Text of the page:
The deadly drama involving smuggling boats in the Gulf of Aden is continuing, with at least 89 confirmed deaths and 154 missing and presumed dead so far this month. At the same time, UNHCR is strengthening its operations to deal with this ongoing crisis.
Between 1-26 September, a total of 50 smuggling boats – nearly two a day – arrived on the Yemen shores from Somalia carrying 4,741 people – mostly Somalis and Ethiopians. That's an increase of 70 percent over last year, when 30 boats arrived with 2,961 people during the whole of September 2006.
The last five boats arrived on Wednesday (26 Sept.), carrying 600 Somalis and Ethiopians. One person was confirmed dead, while 22 remain missing and are presumed dead. Four Ethiopians died in the hold of one of the boats due to asphyxiation, while 18 people were thrown overboard while still at sea, passengers said. Survivors told us that they had been violently treated by the smugglers, who beat them with iron bars, belts and plastic tubes and stabbed them with daggers. Two boats arrived on Sunday (23 Sept.) carrying 98 Somalis and 135 Ethiopians. Two Somalis died during the voyage in the hold of one of the boats as a result of asphyxiation. Two drowned while trying to reach shore from deep water.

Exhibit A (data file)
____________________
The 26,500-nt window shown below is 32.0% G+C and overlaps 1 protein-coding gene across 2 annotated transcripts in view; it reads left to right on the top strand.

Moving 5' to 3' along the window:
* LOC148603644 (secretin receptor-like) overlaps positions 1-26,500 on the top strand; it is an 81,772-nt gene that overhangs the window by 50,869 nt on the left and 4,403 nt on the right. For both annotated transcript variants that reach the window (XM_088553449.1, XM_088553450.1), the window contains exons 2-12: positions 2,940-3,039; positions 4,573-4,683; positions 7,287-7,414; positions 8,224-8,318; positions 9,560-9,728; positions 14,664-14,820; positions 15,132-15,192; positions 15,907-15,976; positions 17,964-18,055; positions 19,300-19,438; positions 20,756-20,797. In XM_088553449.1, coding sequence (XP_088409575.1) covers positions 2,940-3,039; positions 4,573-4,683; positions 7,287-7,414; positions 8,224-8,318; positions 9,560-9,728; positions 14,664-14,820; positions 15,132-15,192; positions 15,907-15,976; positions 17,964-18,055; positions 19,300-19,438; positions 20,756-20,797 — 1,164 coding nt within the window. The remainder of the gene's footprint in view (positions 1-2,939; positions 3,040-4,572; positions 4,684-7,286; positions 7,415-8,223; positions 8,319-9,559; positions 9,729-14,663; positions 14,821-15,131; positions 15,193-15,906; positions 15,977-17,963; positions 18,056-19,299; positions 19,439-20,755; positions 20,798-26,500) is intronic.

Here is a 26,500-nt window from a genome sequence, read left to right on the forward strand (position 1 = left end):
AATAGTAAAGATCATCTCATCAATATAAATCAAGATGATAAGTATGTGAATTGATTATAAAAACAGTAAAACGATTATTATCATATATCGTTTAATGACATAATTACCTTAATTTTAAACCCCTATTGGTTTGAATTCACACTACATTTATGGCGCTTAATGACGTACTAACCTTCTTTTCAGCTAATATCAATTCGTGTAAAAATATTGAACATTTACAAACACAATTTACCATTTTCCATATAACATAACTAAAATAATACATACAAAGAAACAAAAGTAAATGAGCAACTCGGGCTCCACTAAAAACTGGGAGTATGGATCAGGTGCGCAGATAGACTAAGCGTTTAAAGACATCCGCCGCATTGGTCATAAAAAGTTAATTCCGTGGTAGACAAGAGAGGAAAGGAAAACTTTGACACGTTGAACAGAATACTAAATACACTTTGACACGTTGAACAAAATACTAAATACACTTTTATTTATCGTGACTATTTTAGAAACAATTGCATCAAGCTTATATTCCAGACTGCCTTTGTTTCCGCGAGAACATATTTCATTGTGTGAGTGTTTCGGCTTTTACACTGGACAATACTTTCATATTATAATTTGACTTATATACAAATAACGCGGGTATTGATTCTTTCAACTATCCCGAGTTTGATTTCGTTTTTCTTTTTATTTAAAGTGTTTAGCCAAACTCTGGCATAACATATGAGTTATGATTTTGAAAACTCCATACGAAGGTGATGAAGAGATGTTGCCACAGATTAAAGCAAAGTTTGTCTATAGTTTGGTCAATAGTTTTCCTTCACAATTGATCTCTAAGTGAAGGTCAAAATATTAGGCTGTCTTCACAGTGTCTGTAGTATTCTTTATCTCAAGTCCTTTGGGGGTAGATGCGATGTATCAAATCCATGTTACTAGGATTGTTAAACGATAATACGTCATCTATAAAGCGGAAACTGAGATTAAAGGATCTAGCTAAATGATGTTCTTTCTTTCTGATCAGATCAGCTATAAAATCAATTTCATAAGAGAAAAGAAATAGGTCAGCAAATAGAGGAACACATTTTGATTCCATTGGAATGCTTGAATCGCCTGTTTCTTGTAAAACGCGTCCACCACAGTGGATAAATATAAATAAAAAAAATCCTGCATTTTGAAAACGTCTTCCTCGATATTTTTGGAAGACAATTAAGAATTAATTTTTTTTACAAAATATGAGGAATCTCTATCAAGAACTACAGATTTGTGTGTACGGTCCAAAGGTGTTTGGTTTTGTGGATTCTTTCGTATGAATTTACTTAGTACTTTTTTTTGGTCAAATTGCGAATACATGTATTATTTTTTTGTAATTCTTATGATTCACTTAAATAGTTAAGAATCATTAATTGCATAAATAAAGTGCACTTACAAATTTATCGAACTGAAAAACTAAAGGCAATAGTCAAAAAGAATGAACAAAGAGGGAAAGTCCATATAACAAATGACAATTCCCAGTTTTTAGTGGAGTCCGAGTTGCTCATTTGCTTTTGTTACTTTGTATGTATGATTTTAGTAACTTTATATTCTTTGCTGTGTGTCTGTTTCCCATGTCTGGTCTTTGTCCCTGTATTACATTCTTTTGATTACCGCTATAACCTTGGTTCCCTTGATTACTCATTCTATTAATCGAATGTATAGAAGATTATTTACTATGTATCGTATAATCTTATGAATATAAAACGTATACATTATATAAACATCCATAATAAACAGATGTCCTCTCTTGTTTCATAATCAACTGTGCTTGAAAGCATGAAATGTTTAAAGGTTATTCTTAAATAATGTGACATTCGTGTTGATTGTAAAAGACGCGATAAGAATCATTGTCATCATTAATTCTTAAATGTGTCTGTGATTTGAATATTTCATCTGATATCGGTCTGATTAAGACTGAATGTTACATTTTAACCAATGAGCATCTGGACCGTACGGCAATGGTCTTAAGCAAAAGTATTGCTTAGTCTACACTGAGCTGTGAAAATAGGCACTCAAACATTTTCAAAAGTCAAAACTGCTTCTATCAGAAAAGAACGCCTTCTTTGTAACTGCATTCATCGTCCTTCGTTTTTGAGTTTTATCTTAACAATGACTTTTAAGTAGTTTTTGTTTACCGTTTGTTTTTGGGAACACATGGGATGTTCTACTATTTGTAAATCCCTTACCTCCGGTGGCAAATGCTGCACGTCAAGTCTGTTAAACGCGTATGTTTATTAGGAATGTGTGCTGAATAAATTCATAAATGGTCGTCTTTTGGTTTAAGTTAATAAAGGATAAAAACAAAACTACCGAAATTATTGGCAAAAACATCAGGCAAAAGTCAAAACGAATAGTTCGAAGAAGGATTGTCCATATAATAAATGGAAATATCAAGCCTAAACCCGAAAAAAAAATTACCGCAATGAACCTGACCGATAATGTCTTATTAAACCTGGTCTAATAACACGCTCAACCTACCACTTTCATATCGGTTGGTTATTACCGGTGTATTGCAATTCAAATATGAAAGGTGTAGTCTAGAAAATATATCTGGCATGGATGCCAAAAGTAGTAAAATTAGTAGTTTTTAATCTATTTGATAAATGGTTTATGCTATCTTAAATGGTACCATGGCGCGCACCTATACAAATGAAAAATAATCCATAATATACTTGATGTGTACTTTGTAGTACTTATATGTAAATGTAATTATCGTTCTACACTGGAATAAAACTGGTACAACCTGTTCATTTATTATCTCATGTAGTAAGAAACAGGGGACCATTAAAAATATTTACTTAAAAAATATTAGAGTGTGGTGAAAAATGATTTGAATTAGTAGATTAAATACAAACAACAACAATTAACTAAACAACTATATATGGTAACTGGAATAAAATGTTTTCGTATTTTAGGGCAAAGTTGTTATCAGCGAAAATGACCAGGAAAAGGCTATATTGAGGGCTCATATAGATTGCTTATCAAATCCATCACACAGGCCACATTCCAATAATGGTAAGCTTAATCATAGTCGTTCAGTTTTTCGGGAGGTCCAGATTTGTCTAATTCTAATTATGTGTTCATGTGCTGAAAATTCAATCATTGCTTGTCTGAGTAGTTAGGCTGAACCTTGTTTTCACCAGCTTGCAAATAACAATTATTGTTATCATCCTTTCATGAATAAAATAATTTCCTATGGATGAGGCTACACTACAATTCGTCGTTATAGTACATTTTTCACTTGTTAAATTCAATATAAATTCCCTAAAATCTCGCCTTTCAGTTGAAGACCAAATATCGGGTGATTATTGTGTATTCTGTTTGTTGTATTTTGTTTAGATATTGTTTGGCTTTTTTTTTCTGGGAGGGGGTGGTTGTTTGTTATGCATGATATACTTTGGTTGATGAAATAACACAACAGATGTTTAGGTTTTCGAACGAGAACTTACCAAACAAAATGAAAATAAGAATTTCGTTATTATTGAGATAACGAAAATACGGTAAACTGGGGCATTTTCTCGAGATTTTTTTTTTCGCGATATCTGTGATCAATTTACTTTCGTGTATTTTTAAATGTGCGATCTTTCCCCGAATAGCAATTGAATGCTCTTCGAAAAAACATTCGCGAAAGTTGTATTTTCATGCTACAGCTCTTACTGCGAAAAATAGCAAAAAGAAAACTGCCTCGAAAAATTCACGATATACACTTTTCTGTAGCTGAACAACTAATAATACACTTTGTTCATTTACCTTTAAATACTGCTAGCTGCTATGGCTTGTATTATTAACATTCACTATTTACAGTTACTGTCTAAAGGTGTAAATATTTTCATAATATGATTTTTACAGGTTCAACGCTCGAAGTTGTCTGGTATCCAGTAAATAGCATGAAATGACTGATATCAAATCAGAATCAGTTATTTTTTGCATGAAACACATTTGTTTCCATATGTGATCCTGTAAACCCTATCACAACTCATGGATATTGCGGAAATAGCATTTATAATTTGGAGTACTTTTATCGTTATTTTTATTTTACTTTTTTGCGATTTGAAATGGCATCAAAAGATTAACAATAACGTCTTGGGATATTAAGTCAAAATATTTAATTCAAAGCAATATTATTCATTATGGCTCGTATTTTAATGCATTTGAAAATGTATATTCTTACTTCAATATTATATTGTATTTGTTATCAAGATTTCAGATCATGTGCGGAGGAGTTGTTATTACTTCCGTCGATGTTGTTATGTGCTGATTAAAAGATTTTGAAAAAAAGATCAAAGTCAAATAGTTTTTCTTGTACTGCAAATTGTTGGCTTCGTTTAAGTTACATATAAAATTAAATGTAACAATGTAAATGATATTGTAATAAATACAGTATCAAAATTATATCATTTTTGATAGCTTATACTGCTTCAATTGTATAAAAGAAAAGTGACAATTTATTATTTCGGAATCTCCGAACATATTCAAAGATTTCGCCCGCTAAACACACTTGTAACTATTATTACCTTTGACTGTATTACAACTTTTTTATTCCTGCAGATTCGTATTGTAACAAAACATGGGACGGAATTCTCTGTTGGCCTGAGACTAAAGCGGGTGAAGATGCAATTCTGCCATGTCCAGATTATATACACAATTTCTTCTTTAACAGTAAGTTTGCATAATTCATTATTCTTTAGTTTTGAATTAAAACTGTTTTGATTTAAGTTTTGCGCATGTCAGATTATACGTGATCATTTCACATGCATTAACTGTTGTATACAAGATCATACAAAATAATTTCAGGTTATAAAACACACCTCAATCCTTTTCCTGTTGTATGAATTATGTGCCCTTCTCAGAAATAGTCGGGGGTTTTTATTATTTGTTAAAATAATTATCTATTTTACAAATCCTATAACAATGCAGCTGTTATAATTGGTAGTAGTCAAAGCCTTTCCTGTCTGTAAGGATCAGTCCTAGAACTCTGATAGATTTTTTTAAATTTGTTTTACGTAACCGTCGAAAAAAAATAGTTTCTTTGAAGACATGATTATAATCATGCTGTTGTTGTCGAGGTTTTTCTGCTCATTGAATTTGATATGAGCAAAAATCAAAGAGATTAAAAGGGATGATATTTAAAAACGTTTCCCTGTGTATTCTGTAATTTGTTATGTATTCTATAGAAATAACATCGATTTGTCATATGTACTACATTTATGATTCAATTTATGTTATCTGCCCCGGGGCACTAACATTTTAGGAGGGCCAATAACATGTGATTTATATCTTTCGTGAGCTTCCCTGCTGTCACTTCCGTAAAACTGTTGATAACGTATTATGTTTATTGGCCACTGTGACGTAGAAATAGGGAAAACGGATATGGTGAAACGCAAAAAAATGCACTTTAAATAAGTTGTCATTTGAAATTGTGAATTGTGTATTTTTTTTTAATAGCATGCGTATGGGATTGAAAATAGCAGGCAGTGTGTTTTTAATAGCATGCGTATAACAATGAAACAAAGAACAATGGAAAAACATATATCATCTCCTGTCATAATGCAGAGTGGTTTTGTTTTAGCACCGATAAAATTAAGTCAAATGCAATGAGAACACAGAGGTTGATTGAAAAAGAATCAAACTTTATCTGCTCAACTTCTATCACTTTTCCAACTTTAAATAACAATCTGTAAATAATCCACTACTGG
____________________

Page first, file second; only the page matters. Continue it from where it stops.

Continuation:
Several new arrivals reported that Yemeni armed forces at Al Neshima had opened fire when they spotted the boats. They said a 70-year-old Somali male was killed when shot in the heart. He was buried by the military. The new arrivals also reported that the smugglers did fire back, although they had machine guns.
The Yemeni coastal forces reportedly separated the Somalis from the Ethiopians and searched all their belongings before UNHCR and partner teams arrived. All Ethiopians were kept by the military and handed over to the immigration authorities before being sent on to the immigration and naturalization authorities in Sana'a.
UNHCR in Yemen is discussing the shooting incidents with Yemeni authorities, who have expressed their concern that some smugglers arrive with weapons and drugs. UNHCR has highlighted its concern for the safety of innocent civilians on the boats. Later this month, UNHCR will provide training to Yemeni coast guards and immigration officials on refugee law, humanitarian law and rescue at sea. We have also asked for access to the detained Ethiopians, several of whom have expressed their wish to apply for asylum.
As the situation is deteriorating, UNHCR is planning to set up a second reception and registration centre in Ahwar along the Yemeni coast. It would also include a health centre run by Medecins sans Frontiers (MSF). We are also looking to expand monitoring presence along the coast, with more staff and vehicles from UNHCR and its partners. This would speed up the reception, immediate support and transfer of new arrivals to the registration centres. MSF has also set up three out of four planned health posts along the coast. UNHCR also intends to have two registration centers in Sana'a and Aden. We currently have 61 staff in Yemen and are planning to bring in additional reinforcements in the months to come.
So far this year, 13,897 people have arrived in Yemen after making the perilous voyage across the gulf, while at least 356 have died and 272 remain missing and are presumed dead.